More Varieties for Eucalyptus
Eucalyptus globulus 'Compacta' is a fast-growing tree that usually remains less than 30 feet tall, and it's easy to keep trimmed to 10 feet tall. Leaves on immature plants are circular and blue; mature plants produce green sickle-shape leaves 6-10 inches long. Dwarf blue gum bears creamy-white flowers in winter, followed by bluish seed capsules in summer that drop from the tree, making this somewhat of a nuisance tree. Zones 9-11
Eucalyptus citriodora is a large tree that grows 75-100 feet tall and spreads 25-50 feet wide. The tree has two forms of leaves: Juvenile foliage is rough and sandpapery; mature leaves are smooth and glossy. Both types of leaves produce a lemon-scent oil called citronella, which is widely used in perfumes. Lemon scented gum bears small white flowers in winter. Some experts have reclassified this tree as Corymbia citriodora. Zones 9-11
Eucalyptus deglupta gets its name from its multicolor bark. The tree sheds patches of bark irregularly to reveal green inner bark, which darkens with age to blue, purple, maroon, and orange. Also known as Mindanoa or Indonesian gum, it is a large tree, growing up to 200 feet tall and 40 feet wide. Zones 9-11
Eucalyptus ficifolia is one of the showiest of eucalyptus trees. It bears clusters of red, orange, pink, or white flowers above the tree canopy sporadically throughout the year. The tree grows 25-40 feet tall and wide. In recent years, botanists have reclassified it as Corymbia ficifolia, but you'll often find it sold by its traditional name. Zones 9-11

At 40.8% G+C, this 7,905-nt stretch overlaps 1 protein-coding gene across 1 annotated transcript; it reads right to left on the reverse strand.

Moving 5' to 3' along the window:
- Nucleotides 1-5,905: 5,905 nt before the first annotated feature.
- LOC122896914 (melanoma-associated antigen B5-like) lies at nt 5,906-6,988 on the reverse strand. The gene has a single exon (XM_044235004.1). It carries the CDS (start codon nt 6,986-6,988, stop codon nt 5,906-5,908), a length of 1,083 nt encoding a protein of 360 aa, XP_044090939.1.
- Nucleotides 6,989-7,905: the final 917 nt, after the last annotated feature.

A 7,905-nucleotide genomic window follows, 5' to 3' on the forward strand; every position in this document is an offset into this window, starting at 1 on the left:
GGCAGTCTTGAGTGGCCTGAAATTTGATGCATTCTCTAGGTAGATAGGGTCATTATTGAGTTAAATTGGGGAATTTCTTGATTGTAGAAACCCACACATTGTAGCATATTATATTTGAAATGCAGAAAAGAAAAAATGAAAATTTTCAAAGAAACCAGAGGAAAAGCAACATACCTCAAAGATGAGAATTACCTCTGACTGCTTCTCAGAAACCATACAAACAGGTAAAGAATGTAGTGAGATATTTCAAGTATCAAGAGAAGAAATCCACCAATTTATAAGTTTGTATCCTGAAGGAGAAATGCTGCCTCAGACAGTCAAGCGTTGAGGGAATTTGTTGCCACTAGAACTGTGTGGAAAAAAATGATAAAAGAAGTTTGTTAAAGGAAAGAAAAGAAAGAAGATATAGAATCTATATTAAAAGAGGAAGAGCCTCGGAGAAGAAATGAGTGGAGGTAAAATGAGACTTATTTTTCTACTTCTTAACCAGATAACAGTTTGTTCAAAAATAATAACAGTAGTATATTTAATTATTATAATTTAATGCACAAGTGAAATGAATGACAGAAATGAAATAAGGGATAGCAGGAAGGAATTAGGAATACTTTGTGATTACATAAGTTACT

Eucalyptus sideroxylon is called red ironbark because mature trees develop deeply furrowed reddish-brown bark. This tree may grow strongly upright to 80 feet tall, or it may be weeping in form and remain below 20 feet tall. The width ranges from 20-45 feet. Leaves on juvenile plants are bluish white and lancelike in shape. Mature trees produce sickle-shape leaves that turn bronze in winter. Flower color varies from pinkish white to red. Zones 9-11
Eucalyptus cinerea is a small tree that grows up to 30 feet tall and 10-15 feet wide. The silvery leaves are round and gray-green, giving rise to the tree's common name. As the plant ages, leaves become more oval and elongated. It is hardy in Zones 8-11 but may die back to the ground in severe winters. In colder Zones it can be grown as an annual, reaching up to 8 feet tall in a single season. Cut stems are often used in floral arrangements.
Eucalyptus gunnii 'Silver Drop' is most commonly grown as an annual for its fragrant silver-green foliage. As an annual it grows 2-3 feet tall and wide. The species from which it is selected can grow to 40 feet tall and wide where it is hardy. Zones 8-11
Eucalyptus maculata is also sometimes classified as Corymbia maculata. It gets its common name from its irregular bark coloration. The bark sheds in flakes, leaving spots of white, gray, green, and pink. The tree bears white flowers in summer. In cultivation it reaches 60 feet tall and 30 feet wide. Zones 9-11